California is ‘blessed’ with tons and tons of propositions that are on the upcoming November ballot besides the usual election craziness.
In this article, I cover my way of quickly sorting through the propositions and the way best to vote for me. The usual disclaimers apply. This is my approach based on a bit of cynicism and a bit of practicality. I hope you find it useful.
For the past few months, my mailbox has been inundated with oversized postcards that yell in my face “VOTE YES FOR PROPOSITION 314” followed immediately by another postcard with a “VOTE NO FOR PROPOSITION 314”. All of these commercials try to take advantage of basic human biases (such as “don’t tell me what to do,” and “I know how to manage money better than the politicians,” etc…).
The one commonality across all of these propositions is the money that backs them up. My rather simplistic theory is to follow the money. If I like the funders of the ‘yes’ side of a proposition (and by like – I mean that the funder(s) are aligned with my values or at least some of my values), then I vote ‘yes.’ If I’m more in line with ‘no’ side – then it’s a ‘no.’ The approach is simple but the key question is where to get the data in a form that makes it clear and quick to understand a proposition’s goal and its backers.
My first stop is my favorite search engine Duckduckgo (I know – a ridiculous name for an amazing resource).
In this section, I go over the top 3 results and the best one that worked for me
1. http://www.followthemoney.org is too national
www.followthemoney.org is a beautiful site. While California is part of the site, this resource is targeted at a more national level.
2. The calvoter.org site is pragmatic
The calvoter.org site slaps you awake with a bright yellow coloration while providing some pragmatic information. Scrolling down a bit leads you to a “follow the money” section. The ‘top donors‘ and ‘total amounts‘ links seem promising and lead to official state of California pages with money information. The problem is that those state pages don’t give much context beyond the numbers. These links are useful for more details about proposition backers/opponents and I use them after getting some context for a proposition (see below).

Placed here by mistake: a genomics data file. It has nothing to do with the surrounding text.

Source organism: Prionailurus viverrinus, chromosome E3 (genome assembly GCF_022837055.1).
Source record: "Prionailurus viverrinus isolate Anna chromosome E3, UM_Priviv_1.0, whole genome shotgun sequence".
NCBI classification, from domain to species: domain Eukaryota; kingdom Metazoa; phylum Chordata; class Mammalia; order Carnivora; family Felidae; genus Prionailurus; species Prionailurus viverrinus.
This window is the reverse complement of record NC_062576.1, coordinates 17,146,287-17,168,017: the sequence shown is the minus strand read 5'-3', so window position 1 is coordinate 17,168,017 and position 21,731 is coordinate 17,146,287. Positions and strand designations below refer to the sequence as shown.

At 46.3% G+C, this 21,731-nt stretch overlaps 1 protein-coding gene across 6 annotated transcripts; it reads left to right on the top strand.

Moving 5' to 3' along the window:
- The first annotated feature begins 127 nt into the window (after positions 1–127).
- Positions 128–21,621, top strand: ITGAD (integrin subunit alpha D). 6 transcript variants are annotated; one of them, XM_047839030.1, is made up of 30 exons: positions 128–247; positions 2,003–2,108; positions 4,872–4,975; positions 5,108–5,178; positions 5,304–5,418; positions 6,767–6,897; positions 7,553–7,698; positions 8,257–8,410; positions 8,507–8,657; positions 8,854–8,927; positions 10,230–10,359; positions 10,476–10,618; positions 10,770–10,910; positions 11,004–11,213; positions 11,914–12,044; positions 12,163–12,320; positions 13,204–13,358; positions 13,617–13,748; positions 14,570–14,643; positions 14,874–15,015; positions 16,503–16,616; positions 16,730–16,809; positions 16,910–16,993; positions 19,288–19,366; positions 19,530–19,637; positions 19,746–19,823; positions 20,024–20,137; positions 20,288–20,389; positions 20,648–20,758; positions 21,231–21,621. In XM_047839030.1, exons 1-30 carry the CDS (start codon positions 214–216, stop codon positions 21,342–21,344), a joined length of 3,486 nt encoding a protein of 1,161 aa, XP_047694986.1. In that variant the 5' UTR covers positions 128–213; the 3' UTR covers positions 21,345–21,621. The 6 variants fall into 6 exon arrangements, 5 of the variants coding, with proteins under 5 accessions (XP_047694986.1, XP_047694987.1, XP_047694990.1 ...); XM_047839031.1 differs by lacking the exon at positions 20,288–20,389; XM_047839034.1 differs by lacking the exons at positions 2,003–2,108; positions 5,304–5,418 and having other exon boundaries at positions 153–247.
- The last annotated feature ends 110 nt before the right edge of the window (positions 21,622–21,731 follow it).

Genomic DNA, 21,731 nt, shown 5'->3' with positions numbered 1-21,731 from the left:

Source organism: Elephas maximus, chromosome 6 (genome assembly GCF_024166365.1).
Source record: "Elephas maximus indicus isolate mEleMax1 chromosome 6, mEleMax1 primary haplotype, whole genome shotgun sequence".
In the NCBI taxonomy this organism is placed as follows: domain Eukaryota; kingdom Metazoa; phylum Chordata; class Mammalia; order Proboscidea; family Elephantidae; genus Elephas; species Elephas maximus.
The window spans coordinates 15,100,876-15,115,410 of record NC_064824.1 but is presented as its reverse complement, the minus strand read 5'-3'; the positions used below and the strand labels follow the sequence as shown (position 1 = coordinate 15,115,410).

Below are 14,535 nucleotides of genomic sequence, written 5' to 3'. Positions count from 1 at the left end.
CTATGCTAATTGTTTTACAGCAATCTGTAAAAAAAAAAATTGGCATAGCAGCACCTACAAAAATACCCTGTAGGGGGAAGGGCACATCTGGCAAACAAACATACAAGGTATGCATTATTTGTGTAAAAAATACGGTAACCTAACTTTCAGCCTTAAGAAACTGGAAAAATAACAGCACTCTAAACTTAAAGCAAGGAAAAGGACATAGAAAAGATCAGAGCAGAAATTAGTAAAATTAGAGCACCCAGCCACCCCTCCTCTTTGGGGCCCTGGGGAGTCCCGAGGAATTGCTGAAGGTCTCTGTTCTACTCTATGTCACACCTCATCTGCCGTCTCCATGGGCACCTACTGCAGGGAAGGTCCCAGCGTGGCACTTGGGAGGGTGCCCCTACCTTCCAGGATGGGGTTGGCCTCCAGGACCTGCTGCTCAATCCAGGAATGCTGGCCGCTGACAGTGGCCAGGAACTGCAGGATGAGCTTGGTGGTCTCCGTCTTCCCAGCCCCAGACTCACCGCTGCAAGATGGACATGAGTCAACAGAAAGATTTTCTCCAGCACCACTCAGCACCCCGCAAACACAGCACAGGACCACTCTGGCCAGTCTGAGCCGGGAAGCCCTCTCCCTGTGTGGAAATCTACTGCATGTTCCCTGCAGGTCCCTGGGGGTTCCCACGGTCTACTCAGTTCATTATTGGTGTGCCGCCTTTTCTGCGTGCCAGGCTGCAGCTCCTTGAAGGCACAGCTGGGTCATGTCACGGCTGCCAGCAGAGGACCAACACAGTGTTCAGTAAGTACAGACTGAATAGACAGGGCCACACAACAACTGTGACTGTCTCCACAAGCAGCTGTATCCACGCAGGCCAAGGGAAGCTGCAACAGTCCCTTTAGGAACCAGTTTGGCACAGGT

3. Hitting the ‘follow the money’ jackpot with calmatters.org
The third time may be the charm in this case with the calmatters.org. The site is a nonprofit and nonpartisan site that hits the key issues of each proposition. See the ‘Example Walkthrough’ (below) for how I use it.
1. It sounds good
My first impression is that it sounds good. What could be bad about “school constructions”? I have a child, and I want schools to be constructed and/or refurbished.
Thinking: Yep – I definitely want this!
2. Give me more info
Continuing on https://calmatters.org/proposition/proposition-51-school-construction-bonds/ – there’s a good summary of what Prop 51 is about.
Interesting – 9 billion dollars in bonds and almost 9 billion dollars in interest.
3. Supporters versus Opponents
Interesting sets of supporters and opponents. Eleven million dollars have been spent on this by the supporters though the chart doesn’t tell us who (we’ll come back to that through the top donor sites).
Ummm…I like Jerry Brown for the most part – why is he against this?
4. The “More information” section links out to supporters and opponents.